CPR for COVID-19: Hypoxemia, Respiratory Failure Predispose Patients to Cardiac Arrest

COVID-19 as hypoxemia or respiratory failure, which can predispose patients to cardiac arrest.

APRIL 17, 2020 -- The American Heart Association (AHA) and seven other medical societies have issued interim guidance to inform treatment of victims of cardiac arrest with suspected or confirmed COVID-19, focusing on reducing provider exposure, and prioritizing oxygenation and ventilation strategies, goals of care, and appropriateness of resuscitation.

"We were very specific in calling this 'interim guidance' based on expert opinion because things are evolving so quickly and we are learning more and more every day as more and more patients with COVID-19 are taken care of," corresponding author Comilla Sasson, MD, PhD, vice president, Emergency Cardiovascular Care (ECC) Science and Innovation, American Heart Association, told theheart.org | Medscape Cardiology.

"We wanted this to be a starting point for providing the clinical guidance that everyone is looking for and, as we collect more data, the guidance will change, as it has for CDC [Centers for Disease Control and Prevention] and WHO [World Health Organization]," she said

"The guidance sought to balance the provision of timely, high-quality resuscitation to patients while simultaneously protecting rescuers," she added.

The guidance was published online April 9 in Circulation. The AHA produced the guidelines in collaboration with the American Academy of Pediatrics, American Association for Respiratory Care, American College of Emergency Physicians, the Society of Critical Care Anesthesiologists, and the American Society of Anesthesiologists, with support from the American Association of Critical Care Nurses and National EMS Physicians.

Respiratory Etiologies

"We think of cardiac arrest in adults, especially as related to cardiac etiologies, but we are now thinking of it in COVID-19 more as hypoxemia or respiratory failure, which can predispose patients to cardiac arrest," Sasson explained.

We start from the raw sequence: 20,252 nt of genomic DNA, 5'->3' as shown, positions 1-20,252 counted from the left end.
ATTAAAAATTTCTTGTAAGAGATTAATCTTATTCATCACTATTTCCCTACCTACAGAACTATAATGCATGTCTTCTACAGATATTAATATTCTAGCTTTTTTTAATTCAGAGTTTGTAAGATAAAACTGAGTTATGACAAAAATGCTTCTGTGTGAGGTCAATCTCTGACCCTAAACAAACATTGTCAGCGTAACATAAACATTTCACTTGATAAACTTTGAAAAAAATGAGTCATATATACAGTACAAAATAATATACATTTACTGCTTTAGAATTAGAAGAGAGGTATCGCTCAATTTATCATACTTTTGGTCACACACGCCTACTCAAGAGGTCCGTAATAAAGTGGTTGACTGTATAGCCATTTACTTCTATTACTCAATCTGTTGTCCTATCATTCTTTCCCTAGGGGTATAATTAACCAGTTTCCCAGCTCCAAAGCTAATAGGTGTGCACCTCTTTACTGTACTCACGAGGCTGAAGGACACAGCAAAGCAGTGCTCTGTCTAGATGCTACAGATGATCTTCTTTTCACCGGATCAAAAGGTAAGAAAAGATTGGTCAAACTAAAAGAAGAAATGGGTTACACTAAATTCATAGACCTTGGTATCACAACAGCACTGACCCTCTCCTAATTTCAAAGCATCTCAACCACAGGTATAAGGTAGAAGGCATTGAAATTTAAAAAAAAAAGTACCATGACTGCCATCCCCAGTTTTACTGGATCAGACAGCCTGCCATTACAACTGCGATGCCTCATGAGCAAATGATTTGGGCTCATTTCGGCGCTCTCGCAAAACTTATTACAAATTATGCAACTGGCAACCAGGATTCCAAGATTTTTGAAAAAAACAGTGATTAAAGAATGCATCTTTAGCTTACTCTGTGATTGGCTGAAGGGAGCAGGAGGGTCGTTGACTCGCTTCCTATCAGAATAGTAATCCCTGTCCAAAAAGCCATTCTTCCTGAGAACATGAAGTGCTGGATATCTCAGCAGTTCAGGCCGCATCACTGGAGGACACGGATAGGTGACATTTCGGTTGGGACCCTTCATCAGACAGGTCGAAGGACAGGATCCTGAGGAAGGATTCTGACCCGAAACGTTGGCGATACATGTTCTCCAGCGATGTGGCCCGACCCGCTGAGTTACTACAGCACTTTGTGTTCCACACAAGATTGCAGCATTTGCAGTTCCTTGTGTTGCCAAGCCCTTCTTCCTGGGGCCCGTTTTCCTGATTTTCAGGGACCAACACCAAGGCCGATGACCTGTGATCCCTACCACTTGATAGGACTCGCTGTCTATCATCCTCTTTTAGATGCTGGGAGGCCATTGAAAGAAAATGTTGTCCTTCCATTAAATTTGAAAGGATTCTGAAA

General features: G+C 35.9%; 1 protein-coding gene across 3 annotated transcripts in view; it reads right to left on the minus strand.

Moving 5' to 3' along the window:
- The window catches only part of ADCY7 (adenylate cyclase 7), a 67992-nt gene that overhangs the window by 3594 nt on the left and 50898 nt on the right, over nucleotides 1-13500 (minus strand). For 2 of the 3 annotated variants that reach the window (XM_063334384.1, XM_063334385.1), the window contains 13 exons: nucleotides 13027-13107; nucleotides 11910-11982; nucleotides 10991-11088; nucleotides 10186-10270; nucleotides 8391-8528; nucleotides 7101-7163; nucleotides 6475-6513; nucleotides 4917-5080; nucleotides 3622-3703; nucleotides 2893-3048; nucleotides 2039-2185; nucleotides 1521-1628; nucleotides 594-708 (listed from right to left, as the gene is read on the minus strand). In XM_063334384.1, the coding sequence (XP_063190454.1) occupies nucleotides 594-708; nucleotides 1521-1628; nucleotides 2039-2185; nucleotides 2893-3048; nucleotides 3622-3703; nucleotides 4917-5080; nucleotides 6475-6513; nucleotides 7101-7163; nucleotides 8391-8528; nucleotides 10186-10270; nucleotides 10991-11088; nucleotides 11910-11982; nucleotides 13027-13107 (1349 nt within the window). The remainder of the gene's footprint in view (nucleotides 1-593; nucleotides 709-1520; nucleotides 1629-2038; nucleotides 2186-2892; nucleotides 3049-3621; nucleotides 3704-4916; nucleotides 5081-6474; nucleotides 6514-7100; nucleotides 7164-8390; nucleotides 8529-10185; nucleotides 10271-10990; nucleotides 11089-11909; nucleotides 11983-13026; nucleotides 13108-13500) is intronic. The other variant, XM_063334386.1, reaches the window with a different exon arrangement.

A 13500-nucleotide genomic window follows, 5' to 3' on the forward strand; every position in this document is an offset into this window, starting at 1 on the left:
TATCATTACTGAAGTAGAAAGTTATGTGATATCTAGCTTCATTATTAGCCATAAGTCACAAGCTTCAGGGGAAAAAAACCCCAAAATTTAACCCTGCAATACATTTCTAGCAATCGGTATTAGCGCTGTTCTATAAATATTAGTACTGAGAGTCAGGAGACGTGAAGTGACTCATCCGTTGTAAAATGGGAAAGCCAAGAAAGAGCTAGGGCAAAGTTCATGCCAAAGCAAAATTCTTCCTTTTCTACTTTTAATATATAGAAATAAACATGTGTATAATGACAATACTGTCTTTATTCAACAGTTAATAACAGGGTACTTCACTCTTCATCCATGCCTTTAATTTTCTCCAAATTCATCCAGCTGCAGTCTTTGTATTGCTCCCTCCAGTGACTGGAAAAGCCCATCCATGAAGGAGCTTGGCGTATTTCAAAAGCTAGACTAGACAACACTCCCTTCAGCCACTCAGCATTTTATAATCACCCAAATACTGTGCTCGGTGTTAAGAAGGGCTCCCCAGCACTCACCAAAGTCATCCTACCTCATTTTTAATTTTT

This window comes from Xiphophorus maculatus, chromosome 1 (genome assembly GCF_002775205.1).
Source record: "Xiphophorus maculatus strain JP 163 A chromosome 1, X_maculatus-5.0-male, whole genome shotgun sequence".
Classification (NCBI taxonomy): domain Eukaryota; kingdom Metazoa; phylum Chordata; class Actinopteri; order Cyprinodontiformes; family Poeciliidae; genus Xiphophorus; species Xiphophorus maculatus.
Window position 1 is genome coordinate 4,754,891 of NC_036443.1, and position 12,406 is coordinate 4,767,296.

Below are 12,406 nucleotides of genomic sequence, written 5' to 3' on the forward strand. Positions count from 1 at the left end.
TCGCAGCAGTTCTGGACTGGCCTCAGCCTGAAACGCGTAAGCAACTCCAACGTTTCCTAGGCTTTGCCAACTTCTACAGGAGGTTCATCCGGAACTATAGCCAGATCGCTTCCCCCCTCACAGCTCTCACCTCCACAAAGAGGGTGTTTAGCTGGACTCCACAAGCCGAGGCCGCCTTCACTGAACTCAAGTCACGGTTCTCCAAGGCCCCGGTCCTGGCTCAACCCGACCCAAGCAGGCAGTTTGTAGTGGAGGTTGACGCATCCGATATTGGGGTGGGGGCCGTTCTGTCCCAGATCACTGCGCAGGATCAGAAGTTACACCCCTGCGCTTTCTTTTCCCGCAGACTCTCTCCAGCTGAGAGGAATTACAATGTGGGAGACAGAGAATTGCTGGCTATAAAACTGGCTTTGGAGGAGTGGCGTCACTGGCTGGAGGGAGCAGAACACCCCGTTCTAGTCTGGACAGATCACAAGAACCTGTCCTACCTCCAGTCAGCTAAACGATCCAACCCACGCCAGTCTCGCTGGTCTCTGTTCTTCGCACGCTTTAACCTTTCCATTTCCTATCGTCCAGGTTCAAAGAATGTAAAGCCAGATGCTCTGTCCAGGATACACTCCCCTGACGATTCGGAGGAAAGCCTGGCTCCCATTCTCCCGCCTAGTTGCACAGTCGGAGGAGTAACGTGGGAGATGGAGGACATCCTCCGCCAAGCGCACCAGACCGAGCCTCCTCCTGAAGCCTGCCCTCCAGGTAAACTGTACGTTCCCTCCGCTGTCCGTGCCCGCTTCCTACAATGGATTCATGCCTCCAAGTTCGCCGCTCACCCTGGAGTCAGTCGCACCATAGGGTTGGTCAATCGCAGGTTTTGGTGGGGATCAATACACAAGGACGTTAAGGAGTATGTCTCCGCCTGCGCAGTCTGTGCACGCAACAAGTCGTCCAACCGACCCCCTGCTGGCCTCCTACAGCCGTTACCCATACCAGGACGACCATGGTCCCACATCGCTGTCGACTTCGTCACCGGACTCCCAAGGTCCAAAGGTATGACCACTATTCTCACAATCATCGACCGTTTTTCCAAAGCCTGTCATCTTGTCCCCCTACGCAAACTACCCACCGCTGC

Healthcare workers are the "highest-risk profession" for contracting the COVID-19, with resuscitations carrying "added risk" for several reasons, the authors note.

Administering CPR involves performing numerous aerosol-generating procedures that can cause viral particles to remain suspended in the air and be inhaled by those nearby, with a half-life of approximately 1 hour, they point out.

Moreover, resuscitation efforts "require numerous providers to work in close proximity to one another and the patient," and the high-stress emergent nature of these events may result in lapses in infection-control procedures.

The guidance is designed "to protect not only the patient but also the provider and involves strategies regarding oxygenation and ventilation that differ from what we've done in the past, since we have a strong feeling that this is a different disease process that may require different approaches than what we've dealt with in the past," Sassoon commented.

Reducing Provider Exposure

Providers should don PPE to protect both themselves and their colleagues from unnecessary exposure, the authors advise, noting that recommendations for PPE standards may "vary considerably," so health or emergency medical services (EMS) standards should be taken into account.

Moreover, it is important to allow only the most essential providers into the room or on the scene. In keeping with reducing the number of rescuers, the authors recommend replacing manual chest compressions with mechanical CPR devices for patients who meet height and weight criteria in settings with "protocols and expertise in place for their use."

COVID-19 status should be communicated to any new providers prior to their arrival on the scene, the authors stress.

Oxygenation and Ventilation Strategies

"Reducing risk of aerosolization during the process of intubation is key," Sasson emphasized.